Bird Aviation Museum

This is taking place near Sandpoint, ID, a beautiful place in a somewhat remote area. If you are ever in the area, this museum is well worth the time. KSZT is a great airport too. Pretty impressive list of guests showing up for the day. … er2011.pdf

I did attend this event and here are a few pictures.
Also Dr Bird opened up his private airstrip.

Just after I arrived here is a plane landing.

Easy landing for this pilot.

Dr Forest Bird inventor of the respirator and Baby Bird medical respirator.

Dr Forest Bird on the left and aviation legend Bob Hoover on the right.

Got to buy one of these.

And get Bob Hoover to personally sign it for me.

Me and Bob Hoover after he signed book.

On the left Astronaut John Phillips and John and Martha King on the right.

Dr Forest Bird aviation collection.

Last photo is of his Republic RC-3 Seabee - on the museum’s Web site, they incorrectly identify it as a “1947 Republic RC-7” and its engine as a “Lycoming GTSIO-480 engine making 340 horsepower” but there is no such thing.

TCM used the “GTSIO” configuration prefix (meaning “geared, turbo-supercharged, injected, opposed”) for the 520 cu in. engines used on Cessna 411 and 421 and Aero Commander 685 aircraft. The 411 and 411A had 340 hp GTSIO-520-C engines, the 421A had 375 hp GTSIO-520-D engines, the 421B used 375 hp GTSIO-520-H engines, and the 421C used 375 hp GTSIO-520-L or -N engines. The Aero Commander 685 used 435 hp GTSIO-520-F or -K engines.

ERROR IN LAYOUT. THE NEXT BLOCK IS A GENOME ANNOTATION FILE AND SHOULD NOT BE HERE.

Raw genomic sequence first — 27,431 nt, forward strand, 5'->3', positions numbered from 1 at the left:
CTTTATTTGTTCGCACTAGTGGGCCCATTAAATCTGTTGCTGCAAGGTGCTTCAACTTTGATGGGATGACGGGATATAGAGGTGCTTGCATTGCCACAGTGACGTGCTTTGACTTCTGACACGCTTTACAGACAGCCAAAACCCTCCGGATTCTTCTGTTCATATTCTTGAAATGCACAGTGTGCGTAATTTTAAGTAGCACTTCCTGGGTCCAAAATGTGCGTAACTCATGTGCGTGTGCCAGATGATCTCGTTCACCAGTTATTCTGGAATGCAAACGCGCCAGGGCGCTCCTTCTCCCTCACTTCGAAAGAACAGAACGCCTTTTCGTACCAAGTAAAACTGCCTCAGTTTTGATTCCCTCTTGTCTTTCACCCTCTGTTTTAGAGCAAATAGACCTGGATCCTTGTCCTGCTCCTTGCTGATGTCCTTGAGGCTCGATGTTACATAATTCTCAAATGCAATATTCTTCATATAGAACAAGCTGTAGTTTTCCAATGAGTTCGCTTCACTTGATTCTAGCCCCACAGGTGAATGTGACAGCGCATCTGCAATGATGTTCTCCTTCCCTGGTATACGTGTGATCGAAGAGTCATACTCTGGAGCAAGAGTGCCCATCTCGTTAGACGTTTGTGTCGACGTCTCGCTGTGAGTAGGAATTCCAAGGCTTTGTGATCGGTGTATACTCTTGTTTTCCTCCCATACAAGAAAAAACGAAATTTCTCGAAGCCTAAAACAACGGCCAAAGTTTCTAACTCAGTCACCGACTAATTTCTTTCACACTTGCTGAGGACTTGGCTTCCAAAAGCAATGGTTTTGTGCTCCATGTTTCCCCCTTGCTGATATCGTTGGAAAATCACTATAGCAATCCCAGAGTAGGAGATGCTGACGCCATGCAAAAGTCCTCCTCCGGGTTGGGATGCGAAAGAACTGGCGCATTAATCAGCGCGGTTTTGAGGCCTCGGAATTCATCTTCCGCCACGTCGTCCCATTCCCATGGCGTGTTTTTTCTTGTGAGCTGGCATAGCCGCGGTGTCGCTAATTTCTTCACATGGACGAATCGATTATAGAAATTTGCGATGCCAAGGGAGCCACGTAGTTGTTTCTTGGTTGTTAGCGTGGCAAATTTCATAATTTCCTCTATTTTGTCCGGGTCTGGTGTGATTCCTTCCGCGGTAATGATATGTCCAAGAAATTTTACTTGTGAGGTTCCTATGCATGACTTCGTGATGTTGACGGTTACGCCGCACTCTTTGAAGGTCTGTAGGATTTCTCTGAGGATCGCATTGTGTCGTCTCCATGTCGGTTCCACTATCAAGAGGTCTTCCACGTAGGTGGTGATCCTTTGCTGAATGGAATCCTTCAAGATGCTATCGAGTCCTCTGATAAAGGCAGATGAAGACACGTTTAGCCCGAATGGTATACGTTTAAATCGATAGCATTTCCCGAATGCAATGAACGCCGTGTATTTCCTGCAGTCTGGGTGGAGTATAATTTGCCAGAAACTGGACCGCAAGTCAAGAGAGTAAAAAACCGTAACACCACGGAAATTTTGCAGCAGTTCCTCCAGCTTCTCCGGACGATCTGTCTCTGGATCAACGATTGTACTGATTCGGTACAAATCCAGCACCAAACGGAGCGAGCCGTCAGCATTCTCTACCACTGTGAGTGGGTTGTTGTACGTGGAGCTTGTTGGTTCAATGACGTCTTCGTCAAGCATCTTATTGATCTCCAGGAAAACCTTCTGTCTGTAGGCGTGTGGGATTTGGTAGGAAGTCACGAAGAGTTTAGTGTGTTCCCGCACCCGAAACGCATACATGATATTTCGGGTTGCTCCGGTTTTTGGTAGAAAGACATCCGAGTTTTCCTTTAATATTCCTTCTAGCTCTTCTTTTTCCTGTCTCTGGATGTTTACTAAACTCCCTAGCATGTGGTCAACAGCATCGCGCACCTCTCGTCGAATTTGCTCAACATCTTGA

340 hp Lycoming 480 cu in. engines came in three basic varieties, the GO (geared opposed), GSO (geared, supercharged, opposed), and IGSO (injected, geared, supercharged, opposed) versions. The GO versions typically ranged from 270 to 295 hp. The others were 340 hp for take-off (limited to 5 minutes) and 320 hp for all other operations. I believe that at some time or another, all of these versions of Lycoming 480 engines have been used to replace the original 215 hp Franklin 6A8-215-B8F and 6A8-215-B9F engines on RC-3 Seabees.

Also, what is it about the Sandpoint, ID area that attracts inventor-doctors (because Bird is not the only one)? Dr. Loel Fenwick also lives nearby in Coolin, ID. He’s an ex-pat South African OB-GYN who invented the birthing bed that is now standard equipment in most hospitals. He also owns two Grumman G-73 Mallards and a G-21A Goose.

Thanks for the pictures!

On April 1, 2011, Burt Rutan retired from Scaled Composites to his home in Coeur d’Alene, Idaho.

Coeur d’Alene is located about 35 miles south of Sandpoint ID.

North Idaho is beautiful country. It’s not that far away by air from Seattle or Silicon Valley (1 & 2 hours respectively from GEG). It’s less expensive to live there. About the only drawback is that it snows there.